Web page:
First of all, congratulations for your great job on Far Beyond, it was amazing. Captivating, inventive, dynamic and very intense. How did you come up with this idea of Orchestral Jazzy Prog. Rock?
Thank you very much. I’m not sure if I’ve ever thought in my music in those terms (laughs). It’s a great tag, though, “Orchestral Jazzy Prog. Rock”. It sounds very exquisite. Think I’m gone use it from now on (laughs). Well, that style (mixture of styles, perhaps is more accurate), I think, is due to my influences. I always listen to a vast range of music styles, you know: classical, rock, metal, electro, folklore…as long as it is good who cares. It’s music. Music tagging is labels’ job.
Who are your major influences?
Musically, I would say: Deep Purple, Opeth, Pink Floyd, Bernardo Sassetti, Rodrigo Leão, Philip Glass…Those are the major influences. Not exactly on that order. But yes…
Musically, you say.
Yes. Those are just my influences in terms of sonority and music production. But Fernando Pessoa, Mike Portnoy, Billy Cobham, Moriyama Daido, Musashi, Da Vinci (just to name a few) are all great influences in my thinking process, therefore my music approach is also deeply influenced by them.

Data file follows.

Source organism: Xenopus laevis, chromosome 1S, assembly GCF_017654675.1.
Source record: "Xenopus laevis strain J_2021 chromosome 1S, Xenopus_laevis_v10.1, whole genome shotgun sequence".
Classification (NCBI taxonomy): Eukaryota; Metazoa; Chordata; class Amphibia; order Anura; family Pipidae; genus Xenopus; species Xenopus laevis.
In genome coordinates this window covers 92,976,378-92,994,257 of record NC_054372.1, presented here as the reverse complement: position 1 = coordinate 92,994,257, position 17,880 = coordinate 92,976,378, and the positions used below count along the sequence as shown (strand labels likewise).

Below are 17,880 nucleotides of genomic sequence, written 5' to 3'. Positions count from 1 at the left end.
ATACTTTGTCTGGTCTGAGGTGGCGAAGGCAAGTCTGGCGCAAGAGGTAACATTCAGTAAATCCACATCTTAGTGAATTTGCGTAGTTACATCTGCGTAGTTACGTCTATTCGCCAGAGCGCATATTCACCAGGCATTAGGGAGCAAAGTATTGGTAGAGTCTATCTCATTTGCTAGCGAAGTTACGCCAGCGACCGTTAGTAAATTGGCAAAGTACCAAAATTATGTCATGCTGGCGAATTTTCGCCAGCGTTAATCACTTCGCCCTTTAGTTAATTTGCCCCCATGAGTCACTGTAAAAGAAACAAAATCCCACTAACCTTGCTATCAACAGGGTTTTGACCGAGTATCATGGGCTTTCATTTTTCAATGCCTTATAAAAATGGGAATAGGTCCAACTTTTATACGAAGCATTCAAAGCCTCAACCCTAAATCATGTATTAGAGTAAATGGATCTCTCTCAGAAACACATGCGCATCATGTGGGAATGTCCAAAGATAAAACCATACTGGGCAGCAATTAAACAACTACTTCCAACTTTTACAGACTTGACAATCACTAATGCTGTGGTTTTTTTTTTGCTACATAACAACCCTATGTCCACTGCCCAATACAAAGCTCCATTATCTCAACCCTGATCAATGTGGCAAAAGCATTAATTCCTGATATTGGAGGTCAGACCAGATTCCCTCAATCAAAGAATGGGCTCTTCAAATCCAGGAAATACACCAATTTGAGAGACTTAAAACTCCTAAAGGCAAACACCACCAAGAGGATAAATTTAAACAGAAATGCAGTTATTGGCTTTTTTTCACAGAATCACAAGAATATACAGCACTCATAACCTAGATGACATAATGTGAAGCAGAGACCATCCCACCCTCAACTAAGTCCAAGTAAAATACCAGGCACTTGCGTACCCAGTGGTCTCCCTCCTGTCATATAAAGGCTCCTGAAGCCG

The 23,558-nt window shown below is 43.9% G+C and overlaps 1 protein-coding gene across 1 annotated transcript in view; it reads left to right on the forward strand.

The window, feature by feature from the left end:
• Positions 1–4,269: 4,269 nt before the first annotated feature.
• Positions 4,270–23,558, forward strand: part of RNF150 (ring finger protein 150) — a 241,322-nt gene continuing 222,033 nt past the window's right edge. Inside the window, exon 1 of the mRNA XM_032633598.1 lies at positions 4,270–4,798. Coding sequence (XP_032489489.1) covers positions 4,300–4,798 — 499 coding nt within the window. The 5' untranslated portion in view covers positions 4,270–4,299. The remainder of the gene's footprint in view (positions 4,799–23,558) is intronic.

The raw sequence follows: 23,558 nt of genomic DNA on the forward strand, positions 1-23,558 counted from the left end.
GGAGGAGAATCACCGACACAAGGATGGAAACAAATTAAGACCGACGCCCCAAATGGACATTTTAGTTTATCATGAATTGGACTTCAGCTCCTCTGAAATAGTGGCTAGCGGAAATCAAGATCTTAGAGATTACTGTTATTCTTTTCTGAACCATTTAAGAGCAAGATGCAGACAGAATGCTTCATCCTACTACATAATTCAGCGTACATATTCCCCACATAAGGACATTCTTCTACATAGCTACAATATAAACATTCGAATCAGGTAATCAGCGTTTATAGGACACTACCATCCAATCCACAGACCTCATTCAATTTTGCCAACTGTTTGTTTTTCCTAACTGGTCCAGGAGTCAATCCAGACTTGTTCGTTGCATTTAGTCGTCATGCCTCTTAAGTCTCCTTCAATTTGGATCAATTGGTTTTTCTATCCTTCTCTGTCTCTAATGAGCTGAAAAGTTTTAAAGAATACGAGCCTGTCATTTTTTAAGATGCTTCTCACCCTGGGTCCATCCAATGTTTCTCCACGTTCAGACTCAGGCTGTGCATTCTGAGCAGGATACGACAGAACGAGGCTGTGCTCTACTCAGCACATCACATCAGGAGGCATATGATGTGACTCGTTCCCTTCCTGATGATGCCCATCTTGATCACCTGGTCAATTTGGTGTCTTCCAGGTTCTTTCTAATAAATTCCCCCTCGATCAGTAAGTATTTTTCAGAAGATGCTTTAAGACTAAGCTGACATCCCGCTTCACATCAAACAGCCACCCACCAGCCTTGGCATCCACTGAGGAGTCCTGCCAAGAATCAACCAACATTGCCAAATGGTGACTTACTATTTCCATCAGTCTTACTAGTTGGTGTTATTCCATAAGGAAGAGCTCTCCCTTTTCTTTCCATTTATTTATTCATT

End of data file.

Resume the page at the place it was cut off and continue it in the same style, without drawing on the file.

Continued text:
Very eclectic, as expected…
Or, as one might say, a pretentious douche bag (laughs).
Let’s now talk about your new album. How did you choose The Lotos-Eaters as the basis for this album? Were there any selection criteria, did you know the poem already, how was that?
Well, I don’t exactly know how I came up with this idea of adapting this particular poem. But I always wanted to work based on literature. That’s an idea that dates back to the time when I had not even thought of composing a thing. Always thought that art mixture is the way to achieve an higher intellectual level, or some sort of ultimate or transcendent truth, if you will.
About five or so years ago, I began to be very interested in music production and this year I came up with the Far Beyond album, which for me was kind of an introduction. And because it was so experimental, I honestly was not sure if anyone would understand my ideas, my convictions…well, basically my work. Fortunately, people not only understood but also liked it. And that gave me the confidence and motivation to move on and raise the bar a little.